People exchanging sex for money is not going to go away (no more than alcohol consumption went away when Prohibition was the law of the land in the US and no more than illicit drugs go away when use of such drugs is prohibited by law). So, I think the fundamental question is: Is it better, on balance, to regulate the activity or to not regulate the activity?

A lot of crimes will never go away that doesn't mean we have to or should make them legal. Sex and drugs may go together well but that doesn't make them comparable.

Street and brothel prostitution can definitely be discouraged through laws, especially those that target the johns which reduces the number of victims.

The ban on advertising makes it more difficult for women to get into it casually and more difficult for pimps to line up johns. 

Some street prostitution will continue but if Sweden is any example it will reduce not expand the street trade where the most vulnerable women and girls are.

I'm very pleased that in Canada living off the avails is no longer illegal unless it is exploitative. That is, the landlord can't be charged with keeping a brothel based on a woman plying her trade there. Boyfriends and children or other members of the household can't be charged. Nor can receptionists, guards, drivers or cleaning women, as long as they are charging normal market rates. There is no onus on them to report a crime.

Higher end prostitution including discreet brothels will continue to flourish for men with means. That isn't safe either but it is much safer than the lower end of the market.

What we won't be seeing is megabrothels staffed by under-priveleged women and illegal migrants.

 

Mr. Magoo Mr. Magoo's picture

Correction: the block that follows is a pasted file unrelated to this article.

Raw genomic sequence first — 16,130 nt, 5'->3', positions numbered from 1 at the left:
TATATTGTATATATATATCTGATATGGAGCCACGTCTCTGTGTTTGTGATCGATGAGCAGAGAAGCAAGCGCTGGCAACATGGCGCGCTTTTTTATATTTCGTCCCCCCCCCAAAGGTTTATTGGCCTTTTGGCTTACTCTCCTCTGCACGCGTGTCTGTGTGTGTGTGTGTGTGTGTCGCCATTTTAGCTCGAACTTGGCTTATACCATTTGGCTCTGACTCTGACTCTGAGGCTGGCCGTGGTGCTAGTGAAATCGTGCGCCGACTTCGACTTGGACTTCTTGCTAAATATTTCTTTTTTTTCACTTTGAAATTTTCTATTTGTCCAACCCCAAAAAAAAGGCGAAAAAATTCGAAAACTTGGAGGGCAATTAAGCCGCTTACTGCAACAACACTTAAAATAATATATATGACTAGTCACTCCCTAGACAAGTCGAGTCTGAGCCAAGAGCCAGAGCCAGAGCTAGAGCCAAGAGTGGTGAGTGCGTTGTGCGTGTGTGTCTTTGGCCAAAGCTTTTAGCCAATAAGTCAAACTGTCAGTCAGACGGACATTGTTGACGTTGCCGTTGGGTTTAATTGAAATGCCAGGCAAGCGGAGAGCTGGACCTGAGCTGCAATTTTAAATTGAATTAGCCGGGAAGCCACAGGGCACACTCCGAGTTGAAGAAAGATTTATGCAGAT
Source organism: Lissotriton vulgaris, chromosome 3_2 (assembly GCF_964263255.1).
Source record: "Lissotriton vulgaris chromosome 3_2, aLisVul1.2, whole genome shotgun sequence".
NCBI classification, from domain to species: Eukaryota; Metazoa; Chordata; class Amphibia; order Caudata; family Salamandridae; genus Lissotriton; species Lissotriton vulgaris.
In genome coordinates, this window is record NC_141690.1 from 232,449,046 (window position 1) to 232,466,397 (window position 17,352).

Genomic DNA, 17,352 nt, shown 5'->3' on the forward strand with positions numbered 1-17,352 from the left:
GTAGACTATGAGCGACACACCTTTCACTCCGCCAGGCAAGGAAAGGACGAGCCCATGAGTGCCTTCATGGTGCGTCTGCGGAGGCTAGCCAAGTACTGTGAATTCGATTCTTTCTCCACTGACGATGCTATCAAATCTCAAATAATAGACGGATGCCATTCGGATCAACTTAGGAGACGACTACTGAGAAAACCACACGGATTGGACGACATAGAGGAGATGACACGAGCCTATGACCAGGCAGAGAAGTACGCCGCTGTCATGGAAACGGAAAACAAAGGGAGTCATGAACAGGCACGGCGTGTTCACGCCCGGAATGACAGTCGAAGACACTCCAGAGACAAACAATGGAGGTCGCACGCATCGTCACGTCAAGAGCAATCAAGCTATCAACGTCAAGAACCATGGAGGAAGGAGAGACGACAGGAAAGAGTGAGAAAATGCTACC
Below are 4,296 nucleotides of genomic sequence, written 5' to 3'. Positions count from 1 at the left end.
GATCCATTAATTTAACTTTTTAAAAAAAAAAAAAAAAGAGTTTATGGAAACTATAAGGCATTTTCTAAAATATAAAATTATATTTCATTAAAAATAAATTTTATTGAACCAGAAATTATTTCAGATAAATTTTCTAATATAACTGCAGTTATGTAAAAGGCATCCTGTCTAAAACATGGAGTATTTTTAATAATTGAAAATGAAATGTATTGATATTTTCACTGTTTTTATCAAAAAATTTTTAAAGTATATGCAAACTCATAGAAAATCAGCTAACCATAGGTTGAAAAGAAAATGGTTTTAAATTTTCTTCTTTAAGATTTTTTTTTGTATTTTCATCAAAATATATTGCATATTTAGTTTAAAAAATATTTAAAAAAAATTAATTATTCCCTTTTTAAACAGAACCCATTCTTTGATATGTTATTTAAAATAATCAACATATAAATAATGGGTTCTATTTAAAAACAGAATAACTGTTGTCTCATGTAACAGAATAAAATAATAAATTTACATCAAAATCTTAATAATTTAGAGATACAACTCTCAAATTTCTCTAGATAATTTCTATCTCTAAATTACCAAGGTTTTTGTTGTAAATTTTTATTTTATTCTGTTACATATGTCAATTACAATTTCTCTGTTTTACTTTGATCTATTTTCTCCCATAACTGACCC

Quote:
I've tried  before with the decrim crowd saying they're only listening to the exited prostitutes they wanted to and not the rest

Have you tried the same with the abolition crowd?

quizzical

of course

quizzical

some men  really do want to protect their "right" to access women as objects. and they'll fight and belittle women to do it!!!!!

6079_Smith_W

quizzical wrote:

some men  really do want to protect their "right" to access women as objects. and they'll fight and belittle women to do it!!!!!

Anti-women groups like a voice for men make that argument for real; no leaps of logic required. Go on their site and you can find articles on their claim that laws which decriminalize sex work but prosecute johns is a violation of men's sexual freedom.

I don't see that rationale in those who honestly want to reduce harm. And I don't see it as their motive at all.

quizzical

how can objectifying women and sex more than it is now reduce harm? it can't.

i'm not sure all the voices we hear here are honest in motive. they're so different than those i know who've been, and some who still are, in 'the biz'.

6079_Smith_W

To be clear, I agree. I do think some people have ulterior motives, or are only presenting a narrow part of the picture. But there are those who honestly want to reduce harm and see decriminalization as the best course, just as some see abolition as the way.

 

Brachina

 A voice for men aren't antiwomen, they have many female contributors, they're mostly antifeminist, but they're are exceptions, they've actually published some feminists as well. Some articles are shit and I strongly disagree, others are really good, such as the ones on the way countries like Iran and India are protrayed in the MSM, a MSM protrayal that is outright racist, often sexist, and misleading.

 

Pages